Egypt Independent

Egypt making rapid progress on airport security: Russian government



Russian Transport Minister Maksim Sokolov has praised Egypt’s efforts to implement Moscow’s recommendations regarding airport security, a condition for the full return of Russian tourist flights to Egypt.

Egyptian authorities are making rapid progress in resolving the concerns surrounding the safety of Russian flights, Russian news agency TASS reported Sokolov as saying on Friday.

"Egyptian colleagues have been making very rapid progress in resolving all issues regarding security enforcement. I think next year we will fully get back to the passenger flow we used to have," he said.

On Thursday, Russia’s Deputy Prime Minister Arkady Dvorkovich said he hoped that air travel to and from Egypt would be restored before the end of this year.

Dvorkovich also said that Egypt has yet to install certain items of safety equipment, which have already been ordered but still need to be delivered.

Moscow suspended all flights to Egypt almost a year ago, in the wake of a Russian airliner crash in Egypt's Sinai peninsula. The plane was heading from the Egyptian resort city of Sharm el-Sheikh to St. Petersburg in Russia.

The crash klled all 224 people on board.

Russia believes that a "terrorist act" was behind the crash, a notion supported by Egypt's President Abdel Fattah al-Sisi, who said that the aim of the terrorists was to simultaneously harm Egypt and Russia, while undermining relations between the two nations.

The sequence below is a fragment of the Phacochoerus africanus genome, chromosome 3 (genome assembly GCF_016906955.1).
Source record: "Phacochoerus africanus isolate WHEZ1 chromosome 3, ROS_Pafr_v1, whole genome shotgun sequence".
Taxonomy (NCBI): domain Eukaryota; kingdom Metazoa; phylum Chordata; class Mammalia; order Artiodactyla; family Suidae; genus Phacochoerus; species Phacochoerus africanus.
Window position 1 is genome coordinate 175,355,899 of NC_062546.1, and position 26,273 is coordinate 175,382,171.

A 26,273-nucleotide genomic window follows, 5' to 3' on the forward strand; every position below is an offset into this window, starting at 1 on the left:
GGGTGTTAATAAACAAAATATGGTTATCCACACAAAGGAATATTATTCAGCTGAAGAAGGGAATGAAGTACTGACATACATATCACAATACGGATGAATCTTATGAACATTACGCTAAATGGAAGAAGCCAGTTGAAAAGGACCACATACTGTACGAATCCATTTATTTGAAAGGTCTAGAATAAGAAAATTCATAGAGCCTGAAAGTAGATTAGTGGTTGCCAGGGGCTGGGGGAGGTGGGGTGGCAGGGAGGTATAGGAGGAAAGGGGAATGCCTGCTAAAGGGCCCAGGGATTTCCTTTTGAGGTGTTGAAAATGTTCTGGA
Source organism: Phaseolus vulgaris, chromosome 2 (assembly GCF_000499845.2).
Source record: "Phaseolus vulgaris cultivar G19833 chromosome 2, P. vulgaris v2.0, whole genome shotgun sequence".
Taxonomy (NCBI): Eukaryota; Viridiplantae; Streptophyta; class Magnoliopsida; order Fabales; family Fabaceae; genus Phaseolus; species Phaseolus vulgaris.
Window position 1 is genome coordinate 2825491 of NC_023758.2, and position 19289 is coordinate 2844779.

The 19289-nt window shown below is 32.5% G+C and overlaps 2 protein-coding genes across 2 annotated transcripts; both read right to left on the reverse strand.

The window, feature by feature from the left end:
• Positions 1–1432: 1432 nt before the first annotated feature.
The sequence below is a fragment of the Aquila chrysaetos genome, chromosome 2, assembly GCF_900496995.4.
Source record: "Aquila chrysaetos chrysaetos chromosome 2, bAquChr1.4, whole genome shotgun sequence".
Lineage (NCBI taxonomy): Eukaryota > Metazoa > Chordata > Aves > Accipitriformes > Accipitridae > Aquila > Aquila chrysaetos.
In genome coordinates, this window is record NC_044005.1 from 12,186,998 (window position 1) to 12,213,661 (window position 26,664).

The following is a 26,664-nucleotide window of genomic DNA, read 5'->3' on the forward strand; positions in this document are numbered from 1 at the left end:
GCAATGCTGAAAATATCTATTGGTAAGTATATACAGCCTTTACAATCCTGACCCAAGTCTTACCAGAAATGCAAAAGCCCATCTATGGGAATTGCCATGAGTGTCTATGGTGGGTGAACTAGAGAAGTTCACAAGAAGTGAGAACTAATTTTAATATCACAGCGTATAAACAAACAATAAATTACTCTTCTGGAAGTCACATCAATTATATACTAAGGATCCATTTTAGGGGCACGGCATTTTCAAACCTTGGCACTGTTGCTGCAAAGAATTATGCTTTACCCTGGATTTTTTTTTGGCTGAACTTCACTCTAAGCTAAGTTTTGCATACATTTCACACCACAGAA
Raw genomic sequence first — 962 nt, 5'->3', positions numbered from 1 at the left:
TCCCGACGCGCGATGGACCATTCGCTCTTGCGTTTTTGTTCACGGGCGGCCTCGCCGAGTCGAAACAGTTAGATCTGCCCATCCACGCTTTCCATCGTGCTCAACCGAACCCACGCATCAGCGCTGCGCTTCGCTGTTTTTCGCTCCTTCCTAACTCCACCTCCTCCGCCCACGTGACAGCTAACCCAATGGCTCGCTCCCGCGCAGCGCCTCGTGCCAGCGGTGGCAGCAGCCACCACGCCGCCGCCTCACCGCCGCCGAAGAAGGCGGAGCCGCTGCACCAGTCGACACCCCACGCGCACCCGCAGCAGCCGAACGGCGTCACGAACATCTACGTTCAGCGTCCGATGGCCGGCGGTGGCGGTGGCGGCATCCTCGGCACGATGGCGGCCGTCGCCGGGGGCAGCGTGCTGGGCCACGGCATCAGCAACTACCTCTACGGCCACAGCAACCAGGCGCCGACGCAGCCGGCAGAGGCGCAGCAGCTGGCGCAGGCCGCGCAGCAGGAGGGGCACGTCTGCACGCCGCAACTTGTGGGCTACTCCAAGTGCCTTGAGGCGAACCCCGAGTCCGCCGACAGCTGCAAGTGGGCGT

Since the crash, Russia has sent several delegations to inspect security measures at Egyptian airports. Egyptian officials have been keen to assert that their measures are in line with international standards, while simultaneously agreeing to apply the various improvements proposed by Russia and other nations with similiar security concerns, such as the United Kingdom.

Egypt’s tourism industry, a vital source of foreign currency, has been hit hard since the plane crash. A second air disaster, involving an EgyptAir plane that crashed into the Mediterranean Sea in May, killing 66 people, put a further dent in tourism revenues. Investigators are still looking into the cause of the crash, athough some media reports have pointed to alleged traces of explosive material on some wreckage, pointing to another terrorist attack.

The Central Agency for Public Mobilization and Statistics (CAPMAS) said last month that the number of foreign tourists visiting Egypt fell during the first half of 2016 to 2.3 million, compared to 4.8 million tourists during the same period of 2015.

Central Bank of Egypt says tourism revenues dipped by 48.9 percent to $3.8 billion (from $ 7.4 billion) in FY 2015/2016.